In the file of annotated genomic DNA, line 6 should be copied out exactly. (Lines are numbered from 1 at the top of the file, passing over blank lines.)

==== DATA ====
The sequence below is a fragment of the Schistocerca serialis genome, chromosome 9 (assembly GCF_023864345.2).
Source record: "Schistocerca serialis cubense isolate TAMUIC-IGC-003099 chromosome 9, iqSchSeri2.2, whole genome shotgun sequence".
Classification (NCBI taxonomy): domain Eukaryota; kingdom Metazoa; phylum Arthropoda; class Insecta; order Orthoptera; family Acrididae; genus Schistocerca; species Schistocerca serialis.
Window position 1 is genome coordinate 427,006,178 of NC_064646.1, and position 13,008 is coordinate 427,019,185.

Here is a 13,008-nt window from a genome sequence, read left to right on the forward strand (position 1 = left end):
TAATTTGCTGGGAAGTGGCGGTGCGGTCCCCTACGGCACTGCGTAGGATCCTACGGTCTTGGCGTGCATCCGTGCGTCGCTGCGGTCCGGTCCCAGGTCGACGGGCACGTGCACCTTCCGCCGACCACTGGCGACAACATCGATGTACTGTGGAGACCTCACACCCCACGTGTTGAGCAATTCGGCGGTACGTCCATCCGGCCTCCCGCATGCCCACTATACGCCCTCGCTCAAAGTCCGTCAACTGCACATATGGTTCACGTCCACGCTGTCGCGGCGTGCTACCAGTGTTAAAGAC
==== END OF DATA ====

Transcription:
TAATTTGCTGGGAAGTGGCGGTGCGGTCCCCTACGGCACTGCGTAGGATCCTACGGTCTTGGCGTGCATCCGTGCGTCGCTGCGGTCCGGTCCCAGGTCGACGGGCACGTGCACCTTCCGCCGACCACTGGCGACAACATCGATGTACTGTGGAGACCTCACACCCCACGTGTTGAGCAATTCGGCGGTACGTCCATCCGGCCTCCCGCATGCCCACTATACGCCCTCGCTCAAAGTCCGTCAACTGCACATATGGTTCACGTCCACGCTGTCGCGGCGTGCTACCAGTGTTAAAGAC